Read this passage about a magazine called INFO and answer the questions which follow. Allow yourself a maximum of 15 minutes for all of them.
Desktop publishing (DTP) has fundamentally changed the way in which the business world looks at the production of documents, ranging from simple brochures and company reports to books, newspapers and magazines. Using a clever mix of computer technology, graphic skills and printing techniques it enables all kinds of organisations to provide high quality communication materials more quickly, simply and at a significantly lower cost than had previously been possible.
The first thing to note is that you do not have to be a publisher in order to benefit from DTP. It is used as much for improving the design and presentation of day-to-day documents as for producing publications. In order to understand the impact that DTP has made, it is necessary to understand the way in which INFO and other documents have been created using traditional methods.
The first stage in the old method of preparing INFO was the gathering together of all text, photographs and graphics which would make up the bulk of the magazine. The next step was marking the text for the printer – a rather laborious and occasionally hit-and-miss affair! In essence, this meant judging the approximate length of the articles and choosing appropriate print sizes and styles (fonts). The appropriately marked pages were then sent to the printer for type-setting. The end-product of this type-setting phase is called a galley and takes the form of continuous columns on long sheets of paper.
At this stage the fun began! All the columns of text had to be cut out and manually pasted on to sheets of paper marked out in columns, to give the layout for each page of the magazine. If one had misjudged the length of text at the type-setting phase, then screams of agony would mingle with the pervading smell of glue in the editorial offices as a very stressed editor wrangled bits of text and photographs. The flexibility of this old system was very limited, page layout was largely pre-determined and type-setting errors meant long and time-consuming proof-reading, both at the galley stage and at the final page proof stage. An additional problem with the old method was the length of time between the copy date (stage 1) and the publication of the magazine (about six weeks for INFO).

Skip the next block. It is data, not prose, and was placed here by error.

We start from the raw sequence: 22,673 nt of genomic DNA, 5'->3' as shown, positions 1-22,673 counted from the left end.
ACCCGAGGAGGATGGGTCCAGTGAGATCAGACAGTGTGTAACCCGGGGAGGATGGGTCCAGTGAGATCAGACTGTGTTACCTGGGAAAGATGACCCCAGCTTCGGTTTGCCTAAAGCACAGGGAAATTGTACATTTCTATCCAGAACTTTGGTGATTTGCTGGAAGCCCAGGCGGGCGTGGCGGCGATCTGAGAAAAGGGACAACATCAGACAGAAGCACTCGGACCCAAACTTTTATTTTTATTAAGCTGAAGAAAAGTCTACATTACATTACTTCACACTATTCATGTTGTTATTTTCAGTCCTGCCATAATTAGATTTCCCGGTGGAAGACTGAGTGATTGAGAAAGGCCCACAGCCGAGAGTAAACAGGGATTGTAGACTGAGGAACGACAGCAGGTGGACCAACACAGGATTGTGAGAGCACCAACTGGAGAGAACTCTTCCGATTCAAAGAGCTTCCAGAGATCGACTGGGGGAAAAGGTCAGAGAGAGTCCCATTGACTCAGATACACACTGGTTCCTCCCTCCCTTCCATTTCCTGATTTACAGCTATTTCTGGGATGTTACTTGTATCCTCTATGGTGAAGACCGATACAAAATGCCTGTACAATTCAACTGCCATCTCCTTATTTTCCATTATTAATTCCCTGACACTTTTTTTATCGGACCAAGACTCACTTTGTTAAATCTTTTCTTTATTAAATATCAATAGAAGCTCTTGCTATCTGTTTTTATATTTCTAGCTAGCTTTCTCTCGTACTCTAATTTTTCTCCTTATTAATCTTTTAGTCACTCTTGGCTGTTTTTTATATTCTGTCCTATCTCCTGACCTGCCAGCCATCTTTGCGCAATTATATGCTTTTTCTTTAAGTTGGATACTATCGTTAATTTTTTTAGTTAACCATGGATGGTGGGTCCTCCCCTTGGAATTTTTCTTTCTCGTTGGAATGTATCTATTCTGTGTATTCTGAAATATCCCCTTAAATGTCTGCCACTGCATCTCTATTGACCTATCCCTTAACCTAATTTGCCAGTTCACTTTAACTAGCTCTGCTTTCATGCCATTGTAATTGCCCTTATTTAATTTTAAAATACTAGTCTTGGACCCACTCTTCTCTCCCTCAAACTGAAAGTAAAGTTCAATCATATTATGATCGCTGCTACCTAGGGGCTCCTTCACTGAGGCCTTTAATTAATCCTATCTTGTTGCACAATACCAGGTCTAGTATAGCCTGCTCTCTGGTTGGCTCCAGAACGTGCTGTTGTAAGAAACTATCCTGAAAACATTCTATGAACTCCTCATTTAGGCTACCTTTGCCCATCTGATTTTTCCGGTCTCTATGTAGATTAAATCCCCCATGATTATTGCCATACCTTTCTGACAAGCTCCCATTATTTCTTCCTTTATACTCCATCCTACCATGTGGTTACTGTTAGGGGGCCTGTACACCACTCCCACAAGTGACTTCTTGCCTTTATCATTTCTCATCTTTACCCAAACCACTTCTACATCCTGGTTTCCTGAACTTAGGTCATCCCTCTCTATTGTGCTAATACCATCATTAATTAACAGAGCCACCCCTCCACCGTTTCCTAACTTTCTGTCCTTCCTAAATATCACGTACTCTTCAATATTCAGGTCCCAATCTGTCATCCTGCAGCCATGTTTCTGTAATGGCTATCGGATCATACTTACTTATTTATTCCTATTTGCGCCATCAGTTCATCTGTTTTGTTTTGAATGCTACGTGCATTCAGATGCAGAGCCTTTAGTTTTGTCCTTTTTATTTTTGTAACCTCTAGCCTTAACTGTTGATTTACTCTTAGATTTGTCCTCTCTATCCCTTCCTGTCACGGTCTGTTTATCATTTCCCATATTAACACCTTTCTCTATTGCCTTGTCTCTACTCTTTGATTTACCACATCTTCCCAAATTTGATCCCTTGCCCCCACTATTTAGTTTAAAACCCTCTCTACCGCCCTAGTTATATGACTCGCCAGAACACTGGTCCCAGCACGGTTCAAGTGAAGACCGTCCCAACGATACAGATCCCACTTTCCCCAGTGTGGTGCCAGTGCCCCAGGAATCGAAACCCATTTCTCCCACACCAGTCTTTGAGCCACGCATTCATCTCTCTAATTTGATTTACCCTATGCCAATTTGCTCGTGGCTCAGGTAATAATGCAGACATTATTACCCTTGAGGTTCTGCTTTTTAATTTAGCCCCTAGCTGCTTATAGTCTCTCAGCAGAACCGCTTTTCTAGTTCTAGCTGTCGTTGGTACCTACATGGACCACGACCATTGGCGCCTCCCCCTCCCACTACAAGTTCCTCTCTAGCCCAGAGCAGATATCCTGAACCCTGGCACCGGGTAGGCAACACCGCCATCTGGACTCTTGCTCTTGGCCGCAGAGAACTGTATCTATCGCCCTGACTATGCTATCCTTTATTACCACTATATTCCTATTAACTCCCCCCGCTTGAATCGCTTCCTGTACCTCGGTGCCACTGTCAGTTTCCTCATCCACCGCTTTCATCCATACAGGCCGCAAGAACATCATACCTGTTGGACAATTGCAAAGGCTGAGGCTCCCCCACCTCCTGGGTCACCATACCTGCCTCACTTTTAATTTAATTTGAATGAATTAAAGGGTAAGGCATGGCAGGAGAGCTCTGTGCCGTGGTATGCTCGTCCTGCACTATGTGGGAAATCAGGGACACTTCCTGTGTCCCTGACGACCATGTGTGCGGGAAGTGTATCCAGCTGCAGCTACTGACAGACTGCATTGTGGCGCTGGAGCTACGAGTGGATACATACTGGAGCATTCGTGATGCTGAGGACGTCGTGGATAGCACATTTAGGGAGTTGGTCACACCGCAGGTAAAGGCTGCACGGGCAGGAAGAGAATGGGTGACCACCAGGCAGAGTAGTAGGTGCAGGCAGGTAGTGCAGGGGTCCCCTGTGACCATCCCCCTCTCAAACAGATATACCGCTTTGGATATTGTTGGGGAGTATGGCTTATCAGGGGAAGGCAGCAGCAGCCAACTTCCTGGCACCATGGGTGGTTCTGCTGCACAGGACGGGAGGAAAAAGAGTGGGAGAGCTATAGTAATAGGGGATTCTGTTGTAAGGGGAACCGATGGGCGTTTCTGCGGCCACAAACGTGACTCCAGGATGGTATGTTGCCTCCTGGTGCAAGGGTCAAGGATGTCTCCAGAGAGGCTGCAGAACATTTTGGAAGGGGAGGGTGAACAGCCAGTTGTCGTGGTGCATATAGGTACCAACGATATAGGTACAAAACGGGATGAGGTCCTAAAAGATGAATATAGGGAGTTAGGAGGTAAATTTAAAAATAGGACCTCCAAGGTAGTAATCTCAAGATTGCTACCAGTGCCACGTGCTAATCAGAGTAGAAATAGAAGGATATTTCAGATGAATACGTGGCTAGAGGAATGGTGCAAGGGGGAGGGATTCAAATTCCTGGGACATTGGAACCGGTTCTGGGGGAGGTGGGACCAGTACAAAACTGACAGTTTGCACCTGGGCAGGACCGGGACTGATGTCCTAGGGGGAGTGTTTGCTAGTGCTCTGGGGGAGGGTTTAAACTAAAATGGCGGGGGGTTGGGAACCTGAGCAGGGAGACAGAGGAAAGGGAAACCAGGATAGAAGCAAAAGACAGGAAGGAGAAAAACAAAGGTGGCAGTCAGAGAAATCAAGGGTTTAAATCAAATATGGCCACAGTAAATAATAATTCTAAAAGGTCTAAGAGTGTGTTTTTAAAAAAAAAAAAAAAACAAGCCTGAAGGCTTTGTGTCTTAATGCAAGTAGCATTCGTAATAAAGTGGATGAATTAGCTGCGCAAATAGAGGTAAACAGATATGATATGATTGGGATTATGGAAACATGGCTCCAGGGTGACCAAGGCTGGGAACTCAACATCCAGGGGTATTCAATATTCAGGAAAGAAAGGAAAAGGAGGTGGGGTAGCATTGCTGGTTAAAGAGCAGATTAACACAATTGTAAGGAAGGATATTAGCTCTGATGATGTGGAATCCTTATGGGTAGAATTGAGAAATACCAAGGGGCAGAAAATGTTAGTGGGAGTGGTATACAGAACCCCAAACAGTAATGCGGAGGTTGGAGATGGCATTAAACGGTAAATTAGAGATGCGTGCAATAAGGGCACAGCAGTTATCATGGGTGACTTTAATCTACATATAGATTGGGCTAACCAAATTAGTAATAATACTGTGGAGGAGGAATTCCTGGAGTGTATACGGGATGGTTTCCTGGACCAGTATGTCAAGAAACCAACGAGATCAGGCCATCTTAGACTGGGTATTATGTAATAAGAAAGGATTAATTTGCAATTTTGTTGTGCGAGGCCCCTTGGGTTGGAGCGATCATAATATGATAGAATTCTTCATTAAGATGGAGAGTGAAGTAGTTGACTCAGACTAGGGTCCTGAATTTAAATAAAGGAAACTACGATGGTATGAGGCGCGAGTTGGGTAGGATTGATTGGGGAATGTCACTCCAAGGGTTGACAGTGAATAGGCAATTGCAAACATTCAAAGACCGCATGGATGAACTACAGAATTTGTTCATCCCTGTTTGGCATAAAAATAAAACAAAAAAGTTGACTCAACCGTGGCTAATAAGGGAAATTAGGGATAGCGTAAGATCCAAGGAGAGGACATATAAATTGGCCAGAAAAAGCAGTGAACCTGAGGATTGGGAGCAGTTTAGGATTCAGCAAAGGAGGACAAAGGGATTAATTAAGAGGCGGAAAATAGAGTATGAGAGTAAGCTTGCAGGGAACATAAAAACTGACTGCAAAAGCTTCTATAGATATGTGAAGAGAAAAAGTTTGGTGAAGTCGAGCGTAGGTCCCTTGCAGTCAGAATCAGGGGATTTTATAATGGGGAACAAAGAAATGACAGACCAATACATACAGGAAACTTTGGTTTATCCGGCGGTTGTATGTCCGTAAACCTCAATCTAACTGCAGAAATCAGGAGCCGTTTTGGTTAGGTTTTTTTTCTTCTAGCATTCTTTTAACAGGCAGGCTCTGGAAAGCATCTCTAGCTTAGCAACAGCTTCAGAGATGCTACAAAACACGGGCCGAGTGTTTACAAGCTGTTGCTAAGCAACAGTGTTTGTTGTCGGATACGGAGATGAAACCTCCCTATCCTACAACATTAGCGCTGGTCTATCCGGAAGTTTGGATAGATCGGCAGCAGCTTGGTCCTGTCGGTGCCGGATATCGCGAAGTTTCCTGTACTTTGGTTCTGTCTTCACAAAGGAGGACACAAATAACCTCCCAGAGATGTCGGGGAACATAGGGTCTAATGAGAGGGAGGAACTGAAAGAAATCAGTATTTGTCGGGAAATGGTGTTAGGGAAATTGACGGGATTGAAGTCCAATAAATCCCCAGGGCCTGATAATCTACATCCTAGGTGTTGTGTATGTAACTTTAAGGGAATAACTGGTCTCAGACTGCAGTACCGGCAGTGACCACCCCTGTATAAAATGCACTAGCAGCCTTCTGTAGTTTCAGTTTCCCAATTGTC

Desktop publishing has made our life a lot easier. Now with our new system, we first type the text of the article on an ordinary word-processing package (MultiMate Advantage II is used but any other package is usable) or we ask our contributors to send us their article on a disk, typed with almost any word processor on an IBM or compatible PC computer. The second stage is to design the page frame, i.e. size, number of columns and margins. We then place the text in the page with an easy command called ‘Autoflow’.
The third stage is the design of the layout: placing illustrations and choosing the most suitable typeface. At the last stage, we print the articles on the laser printer and pass them on to colleagues to be proof-read. After making all corrections, the files containing our next INFO are copied on to a disk and sent to our printers for publishing.
As you probably noticed by the number of lines written to explain the two different methods, we are now able to save a considerable amount of time, effort – and glue!
Check your comprehension with this exercise.
Now answer these questions.